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INTRODUCTION

Acetaminophen (N-acetyl-p-aminophenol or paracetamol) is the most popular over-the-counter analgesic and is one of the most common toxic exposures reported to poison centers. Acetaminophen (sometimes abbreviated APAP) is available as a sole agent or combined with a variety of other medications prepared in different forms, such as tablets, ­capsules, gels, and liquids. Although most serious poisonings involve intentional self-harm, poisonings often occur because of the erroneous belief that this medication is benign or because the victim was unaware that acetaminophen was an ingredient in the ingested preparation.1,2 In the United States, acetaminophen is the most common cause of drug-induced liver failure and accounts for almost half of all cases of acute liver failure.3,4 Acetaminophen–opioid combination products have been implicated in chronic overuse, likely due to an increasing opioid requirement leading to concomitantly increasing acetaminophen exposure.5 In response to these safety concerns, in 2011, the U.S. Food and Drug Administration limited the prescription acetaminophen–opioid combination preparation strength to 325 milligrams per dosage unit and now requires a boxed warning to notify consumers of the potential risk for serious liver toxicity.6

PHARMACOLOGY

ORAL ACETAMINOPHEN

The recommended maximum total daily dose is 3900 milligrams in adults using 325-milligram acetaminophen (regular strength) and 3000 milligrams when using the 500-milligram acetaminophen (extra strength) preparation. Adults should not use acetaminophen for more than 10 consecutive days unless directed by their physician. For children, the recommended acetaminophen dose is 10 to 15 milligrams/kg every 4 to 6 hours as needed, with a maximum daily dose of 75 milligrams/kg or five doses in a 24-hour period.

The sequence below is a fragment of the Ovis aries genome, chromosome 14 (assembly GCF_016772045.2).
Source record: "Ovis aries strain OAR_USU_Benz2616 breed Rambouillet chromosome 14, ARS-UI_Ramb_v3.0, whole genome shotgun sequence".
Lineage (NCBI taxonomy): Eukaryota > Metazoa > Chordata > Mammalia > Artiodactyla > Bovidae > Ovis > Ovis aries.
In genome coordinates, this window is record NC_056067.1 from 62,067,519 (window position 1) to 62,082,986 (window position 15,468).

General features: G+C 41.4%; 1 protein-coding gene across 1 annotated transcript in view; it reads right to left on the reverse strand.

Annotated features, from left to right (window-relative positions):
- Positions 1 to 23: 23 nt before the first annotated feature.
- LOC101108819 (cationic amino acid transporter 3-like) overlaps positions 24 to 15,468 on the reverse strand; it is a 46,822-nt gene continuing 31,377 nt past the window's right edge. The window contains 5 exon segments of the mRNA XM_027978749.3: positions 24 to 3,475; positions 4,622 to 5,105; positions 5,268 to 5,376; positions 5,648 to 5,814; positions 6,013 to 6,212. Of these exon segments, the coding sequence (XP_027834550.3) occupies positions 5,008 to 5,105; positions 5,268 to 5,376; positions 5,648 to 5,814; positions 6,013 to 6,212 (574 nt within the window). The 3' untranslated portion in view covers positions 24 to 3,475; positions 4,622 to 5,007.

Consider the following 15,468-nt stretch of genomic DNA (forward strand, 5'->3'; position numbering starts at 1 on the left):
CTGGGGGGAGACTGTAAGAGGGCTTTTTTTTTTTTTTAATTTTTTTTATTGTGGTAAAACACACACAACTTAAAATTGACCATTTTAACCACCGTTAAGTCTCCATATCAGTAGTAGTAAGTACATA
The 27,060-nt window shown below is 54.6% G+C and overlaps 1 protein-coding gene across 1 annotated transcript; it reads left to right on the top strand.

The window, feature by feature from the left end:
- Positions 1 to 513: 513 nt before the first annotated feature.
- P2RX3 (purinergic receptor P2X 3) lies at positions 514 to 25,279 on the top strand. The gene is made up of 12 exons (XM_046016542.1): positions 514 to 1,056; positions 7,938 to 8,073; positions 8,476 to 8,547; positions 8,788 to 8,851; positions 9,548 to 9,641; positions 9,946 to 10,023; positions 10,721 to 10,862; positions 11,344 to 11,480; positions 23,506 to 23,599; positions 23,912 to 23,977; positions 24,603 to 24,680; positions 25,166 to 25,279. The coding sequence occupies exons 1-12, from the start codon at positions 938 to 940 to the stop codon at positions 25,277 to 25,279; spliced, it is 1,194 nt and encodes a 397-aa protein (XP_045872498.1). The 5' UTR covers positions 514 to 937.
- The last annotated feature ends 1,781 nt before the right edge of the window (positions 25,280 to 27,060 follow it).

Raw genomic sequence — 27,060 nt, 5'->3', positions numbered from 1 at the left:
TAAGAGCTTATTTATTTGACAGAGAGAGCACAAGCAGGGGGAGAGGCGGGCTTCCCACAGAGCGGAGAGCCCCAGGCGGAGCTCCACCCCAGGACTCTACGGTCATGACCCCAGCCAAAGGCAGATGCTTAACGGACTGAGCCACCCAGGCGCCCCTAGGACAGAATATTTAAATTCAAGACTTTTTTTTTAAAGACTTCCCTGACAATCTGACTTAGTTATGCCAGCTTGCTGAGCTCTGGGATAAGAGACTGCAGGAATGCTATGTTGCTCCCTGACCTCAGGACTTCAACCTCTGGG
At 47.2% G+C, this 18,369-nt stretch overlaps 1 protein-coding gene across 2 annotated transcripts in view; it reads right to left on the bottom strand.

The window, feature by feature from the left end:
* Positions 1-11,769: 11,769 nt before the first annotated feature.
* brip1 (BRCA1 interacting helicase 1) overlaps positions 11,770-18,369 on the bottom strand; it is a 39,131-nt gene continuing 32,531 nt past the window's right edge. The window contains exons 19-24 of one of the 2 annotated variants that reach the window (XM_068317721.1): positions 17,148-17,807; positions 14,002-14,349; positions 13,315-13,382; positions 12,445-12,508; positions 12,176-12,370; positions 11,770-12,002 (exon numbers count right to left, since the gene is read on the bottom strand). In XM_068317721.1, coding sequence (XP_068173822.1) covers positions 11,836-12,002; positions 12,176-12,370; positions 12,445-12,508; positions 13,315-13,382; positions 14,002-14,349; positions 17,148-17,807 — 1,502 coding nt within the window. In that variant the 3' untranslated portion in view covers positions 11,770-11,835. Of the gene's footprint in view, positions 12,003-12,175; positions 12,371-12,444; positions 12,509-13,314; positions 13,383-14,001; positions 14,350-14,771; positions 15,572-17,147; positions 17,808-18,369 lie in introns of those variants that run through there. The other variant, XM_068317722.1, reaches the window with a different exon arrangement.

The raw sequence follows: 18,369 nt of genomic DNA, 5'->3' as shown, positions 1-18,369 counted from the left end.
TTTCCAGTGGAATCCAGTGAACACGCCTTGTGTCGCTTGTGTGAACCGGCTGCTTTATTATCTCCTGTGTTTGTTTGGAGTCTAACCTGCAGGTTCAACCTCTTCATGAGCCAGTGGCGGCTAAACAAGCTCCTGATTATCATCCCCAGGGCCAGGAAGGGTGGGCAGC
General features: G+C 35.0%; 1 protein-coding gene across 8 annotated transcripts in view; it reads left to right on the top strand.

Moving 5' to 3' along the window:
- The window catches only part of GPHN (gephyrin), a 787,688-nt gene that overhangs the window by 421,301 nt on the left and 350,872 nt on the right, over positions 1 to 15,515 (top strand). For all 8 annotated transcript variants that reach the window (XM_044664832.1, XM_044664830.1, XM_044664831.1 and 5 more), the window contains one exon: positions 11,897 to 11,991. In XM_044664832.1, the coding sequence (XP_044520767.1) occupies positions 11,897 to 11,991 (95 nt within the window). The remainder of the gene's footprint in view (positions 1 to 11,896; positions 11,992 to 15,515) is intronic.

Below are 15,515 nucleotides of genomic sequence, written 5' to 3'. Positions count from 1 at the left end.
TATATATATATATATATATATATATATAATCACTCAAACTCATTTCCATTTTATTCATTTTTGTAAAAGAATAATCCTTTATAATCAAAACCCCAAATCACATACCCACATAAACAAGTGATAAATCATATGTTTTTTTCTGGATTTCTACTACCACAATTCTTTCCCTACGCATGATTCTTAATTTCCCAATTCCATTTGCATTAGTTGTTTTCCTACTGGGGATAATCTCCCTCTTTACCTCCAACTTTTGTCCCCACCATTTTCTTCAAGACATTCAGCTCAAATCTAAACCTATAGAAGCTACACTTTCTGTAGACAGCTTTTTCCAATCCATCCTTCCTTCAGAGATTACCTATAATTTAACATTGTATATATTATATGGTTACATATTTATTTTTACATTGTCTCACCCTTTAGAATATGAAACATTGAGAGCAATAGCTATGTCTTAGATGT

Patients with insufficient glutathione stores (e.g., alcoholics and acquired immunodeficiency syndrome patients) and patients with induced cytochrome P450 (CYP450) enzymatic activity (e.g., alcoholics and those taking concurrent anticonvulsant or antituberculous medications) may be at greater risk for developing acetaminophen-induced hepatotoxicity following overdose (as opposed to therapeutic dosing described earlier). Despite the limited evidence, it may be prudent to reduce acetaminophen dosage and duration of therapy for this population. In contrast, children, because of their greater ability to metabolize acetaminophen through hepatic sulfation, may be at decreased risk for developing hepatotoxicity following a moderate overdose.7-9

After ingestion of therapeutic doses, acetaminophen is rapidly absorbed from the GI tract, and peak serum concentrations are usually achieved within 30 minutes to 2 hours. Following an overdose, peak serum concentrations are usually achieved within 2 hours. Delayed absorption can occur especially after overdose of acetaminophen preparations combined with opioid or antimuscarinic medications, as well as those with altered-release kinetics such as extended-release preparations.10-12 In therapeutic amounts, acetaminophen has nearly 100% ­bioavailability, is approximately 20% bound to serum proteins, has a volume of distribution around 0.85 L/kg, and has an elimination half-life of approximately 2.5 hours. The therapeutic concentration for the ­antipyretic effect of acetaminophen is between 10 ...

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